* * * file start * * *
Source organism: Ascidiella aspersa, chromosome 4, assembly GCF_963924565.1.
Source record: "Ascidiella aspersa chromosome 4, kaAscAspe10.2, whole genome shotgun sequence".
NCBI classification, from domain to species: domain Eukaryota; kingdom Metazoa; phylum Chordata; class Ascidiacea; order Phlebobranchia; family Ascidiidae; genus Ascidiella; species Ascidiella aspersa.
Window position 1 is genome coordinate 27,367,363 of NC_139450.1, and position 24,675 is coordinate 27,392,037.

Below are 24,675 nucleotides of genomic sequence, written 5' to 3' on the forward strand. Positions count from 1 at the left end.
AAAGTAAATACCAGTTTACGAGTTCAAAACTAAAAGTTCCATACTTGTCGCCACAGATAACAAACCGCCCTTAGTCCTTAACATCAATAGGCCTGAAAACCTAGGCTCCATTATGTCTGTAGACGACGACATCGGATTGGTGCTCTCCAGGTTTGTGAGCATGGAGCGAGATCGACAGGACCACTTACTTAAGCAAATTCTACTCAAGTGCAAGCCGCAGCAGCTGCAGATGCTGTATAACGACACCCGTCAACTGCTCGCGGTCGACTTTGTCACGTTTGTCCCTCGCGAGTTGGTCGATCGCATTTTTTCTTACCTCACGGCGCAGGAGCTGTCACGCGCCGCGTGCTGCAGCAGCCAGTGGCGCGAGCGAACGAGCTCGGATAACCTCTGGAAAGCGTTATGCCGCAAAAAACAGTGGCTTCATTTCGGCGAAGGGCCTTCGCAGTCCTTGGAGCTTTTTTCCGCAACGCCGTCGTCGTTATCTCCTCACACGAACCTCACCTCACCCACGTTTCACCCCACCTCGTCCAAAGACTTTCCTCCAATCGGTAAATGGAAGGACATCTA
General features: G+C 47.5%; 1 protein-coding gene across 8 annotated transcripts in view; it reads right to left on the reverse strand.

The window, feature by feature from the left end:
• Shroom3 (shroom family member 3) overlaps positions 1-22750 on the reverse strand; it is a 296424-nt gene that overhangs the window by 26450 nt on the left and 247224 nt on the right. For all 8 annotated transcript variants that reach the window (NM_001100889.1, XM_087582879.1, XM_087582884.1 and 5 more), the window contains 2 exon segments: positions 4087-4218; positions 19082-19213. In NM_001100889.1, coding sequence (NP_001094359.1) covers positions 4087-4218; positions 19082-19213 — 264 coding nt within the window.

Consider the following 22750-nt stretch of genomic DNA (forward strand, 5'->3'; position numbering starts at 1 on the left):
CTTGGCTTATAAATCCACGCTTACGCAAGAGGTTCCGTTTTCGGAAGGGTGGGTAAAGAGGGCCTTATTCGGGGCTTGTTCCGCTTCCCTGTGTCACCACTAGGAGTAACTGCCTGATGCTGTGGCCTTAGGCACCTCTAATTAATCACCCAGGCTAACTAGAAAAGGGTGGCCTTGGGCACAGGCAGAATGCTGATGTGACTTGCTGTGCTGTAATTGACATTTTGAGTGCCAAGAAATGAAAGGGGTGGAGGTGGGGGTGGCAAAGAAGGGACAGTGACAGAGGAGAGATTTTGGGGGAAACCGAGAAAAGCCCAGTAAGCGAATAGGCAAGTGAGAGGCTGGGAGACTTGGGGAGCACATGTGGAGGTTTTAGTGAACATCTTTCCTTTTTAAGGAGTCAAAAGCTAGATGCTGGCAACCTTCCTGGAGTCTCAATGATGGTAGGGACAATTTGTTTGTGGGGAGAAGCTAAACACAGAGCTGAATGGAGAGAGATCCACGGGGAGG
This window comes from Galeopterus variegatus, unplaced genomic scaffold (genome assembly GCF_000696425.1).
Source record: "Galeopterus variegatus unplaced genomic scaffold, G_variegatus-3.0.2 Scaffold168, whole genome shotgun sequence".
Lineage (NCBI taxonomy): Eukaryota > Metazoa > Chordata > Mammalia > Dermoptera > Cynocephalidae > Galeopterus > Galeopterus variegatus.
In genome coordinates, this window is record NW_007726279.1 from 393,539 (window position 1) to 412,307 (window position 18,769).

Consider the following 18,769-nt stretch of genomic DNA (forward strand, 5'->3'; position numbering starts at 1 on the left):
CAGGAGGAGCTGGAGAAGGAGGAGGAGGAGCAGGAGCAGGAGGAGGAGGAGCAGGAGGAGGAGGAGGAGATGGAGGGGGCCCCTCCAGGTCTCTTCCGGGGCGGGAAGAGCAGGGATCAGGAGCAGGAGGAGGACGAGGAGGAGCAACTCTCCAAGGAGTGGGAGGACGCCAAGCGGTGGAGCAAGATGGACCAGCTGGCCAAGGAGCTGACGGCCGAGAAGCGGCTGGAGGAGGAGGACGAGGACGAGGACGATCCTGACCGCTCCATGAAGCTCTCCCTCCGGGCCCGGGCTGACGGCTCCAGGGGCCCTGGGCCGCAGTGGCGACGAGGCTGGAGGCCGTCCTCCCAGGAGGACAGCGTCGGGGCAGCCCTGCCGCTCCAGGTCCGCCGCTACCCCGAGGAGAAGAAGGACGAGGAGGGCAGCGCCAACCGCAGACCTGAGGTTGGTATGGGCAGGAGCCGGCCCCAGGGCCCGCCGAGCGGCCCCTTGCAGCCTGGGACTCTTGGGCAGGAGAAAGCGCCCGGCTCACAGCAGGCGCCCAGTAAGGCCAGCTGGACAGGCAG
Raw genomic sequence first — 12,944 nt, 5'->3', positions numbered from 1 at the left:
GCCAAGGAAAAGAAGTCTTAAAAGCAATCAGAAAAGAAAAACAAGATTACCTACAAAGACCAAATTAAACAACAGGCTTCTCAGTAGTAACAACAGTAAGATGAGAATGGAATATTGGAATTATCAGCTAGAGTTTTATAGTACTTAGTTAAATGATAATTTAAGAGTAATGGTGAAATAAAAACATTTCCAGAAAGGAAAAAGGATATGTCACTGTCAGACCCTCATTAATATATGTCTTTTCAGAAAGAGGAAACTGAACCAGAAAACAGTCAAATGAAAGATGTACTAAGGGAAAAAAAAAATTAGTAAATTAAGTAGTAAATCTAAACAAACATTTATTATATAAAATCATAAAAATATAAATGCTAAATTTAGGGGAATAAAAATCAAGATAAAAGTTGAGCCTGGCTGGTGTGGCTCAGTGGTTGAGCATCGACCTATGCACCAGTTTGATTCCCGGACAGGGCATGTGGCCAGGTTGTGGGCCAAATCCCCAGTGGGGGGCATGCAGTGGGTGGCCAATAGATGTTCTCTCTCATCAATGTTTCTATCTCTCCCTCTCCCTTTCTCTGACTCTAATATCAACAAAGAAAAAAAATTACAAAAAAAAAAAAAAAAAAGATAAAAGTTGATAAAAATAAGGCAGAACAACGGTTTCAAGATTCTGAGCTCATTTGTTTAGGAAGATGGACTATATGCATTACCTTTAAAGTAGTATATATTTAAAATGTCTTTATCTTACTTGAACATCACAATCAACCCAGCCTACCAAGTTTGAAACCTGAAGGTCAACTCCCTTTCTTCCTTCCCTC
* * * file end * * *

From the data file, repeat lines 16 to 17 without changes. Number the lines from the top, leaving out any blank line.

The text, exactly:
Consider the following 18,769-nt stretch of genomic DNA (forward strand, 5'->3'; position numbering starts at 1 on the left):
CAGGAGGAGCTGGAGAAGGAGGAGGAGGAGCAGGAGCAGGAGGAGGAGGAGCAGGAGGAGGAGGAGGAGATGGAGGGGGCCCCTCCAGGTCTCTTCCGGGGCGGGAAGAGCAGGGATCAGGAGCAGGAGGAGGACGAGGAGGAGCAACTCTCCAAGGAGTGGGAGGACGCCAAGCGGTGGAGCAAGATGGACCAGCTGGCCAAGGAGCTGACGGCCGAGAAGCGGCTGGAGGAGGAGGACGAGGACGAGGACGATCCTGACCGCTCCATGAAGCTCTCCCTCCGGGCCCGGGCTGACGGCTCCAGGGGCCCTGGGCCGCAGTGGCGACGAGGCTGGAGGCCGTCCTCCCAGGAGGACAGCGTCGGGGCAGCCCTGCCGCTCCAGGTCCGCCGCTACCCCGAGGAGAAGAAGGACGAGGAGGGCAGCGCCAACCGCAGACCTGAGGTTGGTATGGGCAGGAGCCGGCCCCAGGGCCCGCCGAGCGGCCCCTTGCAGCCTGGGACTCTTGGGCAGGAGAAAGCGCCCGGCTCACAGCAGGCGCCCAGTAAGGCCAGCTGGACAGGCAG